VISITE MEXICO! Ancient Civilizations of Mexico FROM ‘A’ TO ‘Z’

A ? Aztecs: one of the most important and powerful native civilizations of the Americas. The term “Aztec” is actually a blanket term used to describe the various cultures that spoke the original Nahuatl language (The Mexica were in fact the dominating tribe during the Post-Classical Period.) The group conquered and dominated central Mexico during the Post Classical Period (900 A.D. to 1524 A.D.), after the Mayan era. As city dwellers and aggressive hegemonic warriors, the Aztecs conquered and eventually created the wealthiest empire in Mesoamerica, spanning the Pacific and Atlantic coastlines, with the capital concentrated in Tenochtitlan, known today as Mexico City. In recent years, much has been done to excavate the Aztec city that at one time was destroyed by Spanish conquerors and covered by colonial structures. The Templo Mayor ruins in downtown Mexico City are one of the most important archaeological sites in Mexico and a must see for those visiting the capital city.

B ? Ball game: the ball game was invented about 3,000 years ago by the Olmec civilization. More than 600 ball courts have been unearthed in Mexico alone, and it is believed that countless more have yet to be discovered. The majority of courts have a similar architecture of two parallel walls along the sides of the field. By 800 A.D., stone circles or hoops had been added, attached to the side walls at the center of the court. The ball was not allowed to touch the ground; it was bounced off the walls of the court and off the players themselves. Points were scored by directing the ball through a stone circle hoop much like modern-day basketball. In ancient times, war prisoners were often forced to play, and the winners were beheaded. There are two regions in Mexico where the games are still played today ? in Sinaloa the game Ulama is played, closely related to the Aztec variation of the Olmec ball game, as well as in the valley of Oaxaca.

C ? Chichen Itza: an ancient Mayan city founded in 514 A.D., whose name means “mouth of the well of the Itza.” The area around the city has several wells called cenotes, the most renowned being the Cenote of Sacrifice. During its peak years (between 800 and 1200 A.D.), Chichen Itza was the center of political, religious and military power in Yucatan and all of southeastern Mesoamerica. Its architecture is varied, with Puuc style as well as Mayan Toltec style structures. Originally inhabited by the Itzaes and later the Mayans, today, Chichen Itza is the most visited archaeological site in the Yucatan peninsula. The world famous zone is located 75 miles from the colonial city of Merida.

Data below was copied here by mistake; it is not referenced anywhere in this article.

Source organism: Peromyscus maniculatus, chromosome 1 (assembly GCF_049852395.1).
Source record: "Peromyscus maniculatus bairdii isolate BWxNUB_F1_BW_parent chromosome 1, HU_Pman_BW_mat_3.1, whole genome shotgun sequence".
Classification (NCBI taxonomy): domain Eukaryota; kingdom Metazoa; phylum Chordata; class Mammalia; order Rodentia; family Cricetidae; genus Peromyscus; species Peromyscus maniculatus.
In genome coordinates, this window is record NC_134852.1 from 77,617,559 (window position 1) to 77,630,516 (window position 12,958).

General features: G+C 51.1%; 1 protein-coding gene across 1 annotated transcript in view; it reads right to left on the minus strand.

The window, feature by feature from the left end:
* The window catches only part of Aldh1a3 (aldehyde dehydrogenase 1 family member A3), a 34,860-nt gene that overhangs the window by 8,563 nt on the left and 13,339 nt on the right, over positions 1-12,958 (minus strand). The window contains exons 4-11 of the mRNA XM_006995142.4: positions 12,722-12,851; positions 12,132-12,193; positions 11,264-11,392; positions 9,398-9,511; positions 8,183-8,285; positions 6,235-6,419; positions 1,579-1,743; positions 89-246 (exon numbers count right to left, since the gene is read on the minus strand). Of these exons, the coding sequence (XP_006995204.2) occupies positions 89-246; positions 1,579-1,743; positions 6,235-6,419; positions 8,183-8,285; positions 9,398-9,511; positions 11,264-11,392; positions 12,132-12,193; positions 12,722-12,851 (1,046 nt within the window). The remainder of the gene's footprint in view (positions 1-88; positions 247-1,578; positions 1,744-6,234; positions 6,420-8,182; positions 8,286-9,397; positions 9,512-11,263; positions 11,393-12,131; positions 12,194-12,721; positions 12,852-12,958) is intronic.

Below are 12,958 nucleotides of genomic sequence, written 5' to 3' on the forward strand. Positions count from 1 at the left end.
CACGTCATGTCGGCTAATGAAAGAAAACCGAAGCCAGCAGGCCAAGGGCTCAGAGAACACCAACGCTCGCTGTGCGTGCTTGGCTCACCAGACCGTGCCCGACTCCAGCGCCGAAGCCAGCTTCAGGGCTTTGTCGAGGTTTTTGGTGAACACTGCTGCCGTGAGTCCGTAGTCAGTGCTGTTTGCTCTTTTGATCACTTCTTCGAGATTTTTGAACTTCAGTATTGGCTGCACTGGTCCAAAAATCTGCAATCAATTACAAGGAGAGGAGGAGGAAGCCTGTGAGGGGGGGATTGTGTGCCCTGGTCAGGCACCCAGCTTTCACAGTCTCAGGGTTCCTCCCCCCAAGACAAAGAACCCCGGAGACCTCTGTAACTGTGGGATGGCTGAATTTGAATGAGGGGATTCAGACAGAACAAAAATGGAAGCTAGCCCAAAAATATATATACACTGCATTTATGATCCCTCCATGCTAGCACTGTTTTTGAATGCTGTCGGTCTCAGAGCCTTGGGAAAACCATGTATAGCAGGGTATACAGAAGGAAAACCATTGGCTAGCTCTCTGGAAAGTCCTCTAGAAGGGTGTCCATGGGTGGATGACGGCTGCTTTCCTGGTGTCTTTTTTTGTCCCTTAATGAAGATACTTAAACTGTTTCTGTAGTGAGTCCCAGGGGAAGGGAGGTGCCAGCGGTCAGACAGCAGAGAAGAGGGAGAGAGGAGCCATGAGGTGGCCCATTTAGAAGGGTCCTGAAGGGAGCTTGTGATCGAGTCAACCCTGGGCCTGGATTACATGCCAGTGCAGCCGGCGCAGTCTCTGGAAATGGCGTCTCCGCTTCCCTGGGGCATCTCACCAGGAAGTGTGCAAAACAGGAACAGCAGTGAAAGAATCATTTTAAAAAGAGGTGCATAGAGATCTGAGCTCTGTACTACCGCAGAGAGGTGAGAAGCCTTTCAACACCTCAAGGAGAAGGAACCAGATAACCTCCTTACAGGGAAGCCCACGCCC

D ? Dzibilchaltun: famous ancient Mayan city, located just nine miles outside the capital city of Merida in Yucatan State and discovered in the 1940s. The site is arranged concentrically, with white roads leading from the central plaza to the impressive Temple of the Seven Dolls, one of the highlights of this city. The temple was named after the seven small sculptures excavated there. Dzibilchaltun was constructed with such precision that during the spring and fall equinox, the sun shines directly through the temple doorway. The Museum of the Mayan People, one of the most comprehensive museums dedicated to the Mayan civilization on the Yucatan Peninsula, is also located here.

E ? El Tajin: located in the state of Veracruz, it became the most important center in northeast Mesoamerica after the fall of the Teotihuacan Empire. The buildings found in El Tajin are masterpieces of ancient Mexican and American architecture that reveal astronomical and symbolic significance. Its unique architecture is characterized by elaborate carved reliefs on the columns and the “Pyramid of the Niches”, which features 365 niches representing the days of the year. El Tajin was at its peak from the early 9th to the early 13th century, when its cultural influence extended all along the Gulf and penetrated into the Mayan region and central Mexico. El Tajin has survived as an outstanding example of the grandeur and importance of prehispanic cultures in Mexico.

F ? Figurilla: the figurillas de piedra (stone figures) are part of the Mexico?s cultural legacy and one of the most important proofs of life and sources of information about ancient civilizations. In Mesoamerica, an infinite number of figurillas have been found, particularly in the center of Mexico. Most were made out of clay and are believed to come from the Formative period (300 B.C. ? 100 A.D.). Generally molded into a human form or animal like figure, the figurillas were primarily used as religious offerings to the Gods.

G ? Guelaguetza: Gualaguetza is a Zapotec Indian word meaning “offering” and was used by indigenous groups in the state of Oaxaca to describe the ceremony and celebration held each year to propitiate the gods in return for sufficient rain and bountiful harvest. The gods related to water and corn were particularly important, and tribute to them was a lively and colorful celebration of native music, dances and products. When the Spaniards arrived in Oaxaca in 1521, they converted all native groups to Catholicism and the Guelaguetza was converted into a celebration of the Virgin of Carmen. Today, the Guelaguetza is celebrated every year in Oaxaca City in July.